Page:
Have you ever stopped to think about why women’s blouses button from the left whereas men’s dress shirts button from the right? Yes / No / Who Cares? Well, like in most cases, there is a reason for this. Back in the day, only wealthy people could afford buttons for their garments and because they were wealthy, women had servants who helped them dress. With a population that was predominantly right-handed it was easier for a woman’s servant to button a blouse using her right hand when facing her mistress. Men would button their own shirts so it was easier for a gentleman to button his shirt using his right hand. So, the buttons were set to make life easier for all parties involved – a custom that continues to this day.
A kimono, happi, uwagi, or other upper-body Japanese garment is always worn left over right
What does this have to do with karate? Well, in the same way, many Japanese customs can be traced back to their more practical roots. With samurai and bushido cultures having such a pervasive influence on the Japanese ethos, it is understandable that many customs have transcended the battlefield and have found a place regular life.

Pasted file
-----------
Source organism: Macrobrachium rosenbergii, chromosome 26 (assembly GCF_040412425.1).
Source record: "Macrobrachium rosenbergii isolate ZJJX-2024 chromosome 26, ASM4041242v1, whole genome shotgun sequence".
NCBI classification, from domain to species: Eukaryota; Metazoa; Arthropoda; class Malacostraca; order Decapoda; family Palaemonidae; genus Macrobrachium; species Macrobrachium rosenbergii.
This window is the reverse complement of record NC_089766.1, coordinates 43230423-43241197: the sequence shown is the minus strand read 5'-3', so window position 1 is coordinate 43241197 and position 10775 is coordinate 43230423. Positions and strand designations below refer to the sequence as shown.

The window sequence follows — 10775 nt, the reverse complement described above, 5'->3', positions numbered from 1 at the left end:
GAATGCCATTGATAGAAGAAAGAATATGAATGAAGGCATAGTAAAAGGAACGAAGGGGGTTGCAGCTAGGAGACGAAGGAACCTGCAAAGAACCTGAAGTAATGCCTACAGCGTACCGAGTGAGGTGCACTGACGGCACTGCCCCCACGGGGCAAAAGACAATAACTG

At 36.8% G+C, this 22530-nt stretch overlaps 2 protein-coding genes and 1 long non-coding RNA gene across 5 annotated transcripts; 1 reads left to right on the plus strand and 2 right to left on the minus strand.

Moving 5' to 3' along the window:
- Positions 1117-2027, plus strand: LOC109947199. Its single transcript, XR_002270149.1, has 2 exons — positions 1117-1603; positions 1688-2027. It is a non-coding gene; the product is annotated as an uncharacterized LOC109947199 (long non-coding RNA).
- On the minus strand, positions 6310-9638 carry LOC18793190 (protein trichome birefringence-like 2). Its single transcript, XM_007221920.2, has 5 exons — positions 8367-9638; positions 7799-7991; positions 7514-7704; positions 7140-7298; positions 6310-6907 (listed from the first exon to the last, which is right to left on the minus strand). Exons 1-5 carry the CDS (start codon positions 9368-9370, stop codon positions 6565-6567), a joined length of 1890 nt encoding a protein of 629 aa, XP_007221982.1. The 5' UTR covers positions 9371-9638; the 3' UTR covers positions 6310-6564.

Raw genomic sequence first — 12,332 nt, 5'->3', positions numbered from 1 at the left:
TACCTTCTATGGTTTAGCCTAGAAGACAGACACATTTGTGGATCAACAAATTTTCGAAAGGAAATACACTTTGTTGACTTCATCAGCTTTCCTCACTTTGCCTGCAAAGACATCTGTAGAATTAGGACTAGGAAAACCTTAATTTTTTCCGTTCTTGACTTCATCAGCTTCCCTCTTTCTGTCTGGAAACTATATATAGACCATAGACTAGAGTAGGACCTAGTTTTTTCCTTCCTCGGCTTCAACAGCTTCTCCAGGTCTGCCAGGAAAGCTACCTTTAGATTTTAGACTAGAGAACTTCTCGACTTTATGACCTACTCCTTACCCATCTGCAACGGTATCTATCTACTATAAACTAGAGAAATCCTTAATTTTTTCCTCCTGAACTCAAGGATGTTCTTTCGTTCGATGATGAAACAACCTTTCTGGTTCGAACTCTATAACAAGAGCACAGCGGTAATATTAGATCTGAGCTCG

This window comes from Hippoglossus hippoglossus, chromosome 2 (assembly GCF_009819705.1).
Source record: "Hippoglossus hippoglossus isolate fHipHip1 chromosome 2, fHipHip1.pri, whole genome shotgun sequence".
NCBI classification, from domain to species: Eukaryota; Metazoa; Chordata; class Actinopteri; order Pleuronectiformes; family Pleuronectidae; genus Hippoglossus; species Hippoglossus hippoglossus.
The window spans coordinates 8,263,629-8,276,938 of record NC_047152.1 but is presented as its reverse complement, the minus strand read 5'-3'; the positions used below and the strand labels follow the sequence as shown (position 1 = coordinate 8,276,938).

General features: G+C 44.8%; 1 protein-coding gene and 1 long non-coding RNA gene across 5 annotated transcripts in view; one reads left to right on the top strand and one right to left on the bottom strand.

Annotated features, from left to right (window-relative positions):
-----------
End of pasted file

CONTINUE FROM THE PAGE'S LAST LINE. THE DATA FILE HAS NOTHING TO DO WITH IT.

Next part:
A kimono, happi, uwagi, or other upper-body Japanese garment is always worn left over right (notice how the sushi chef wears his jacket next time you visit your favourite Japanese restaurant). The reason for this is to accommodate a pre-dominantly right-handed population when drawing the sword using the right hand. A sword is carried on the left hip and drawn from left to right. An open garment on the left side could trap the hilt of the sword impeding its release and causing no end of trouble for the swordsman. A left-over-right garment creates an obstacle-free path for the sword.
It is understandable why new students to the dojo (Western women in particular) tend to wear their jackets right over left – because women in the west naturally wear their garments in this fashion. However, the gender-neutral karate gi should be worn left over right – not for stylistic or discriminatory reasons, but for practical reasons that ensure that the swordsperson is always combat ready.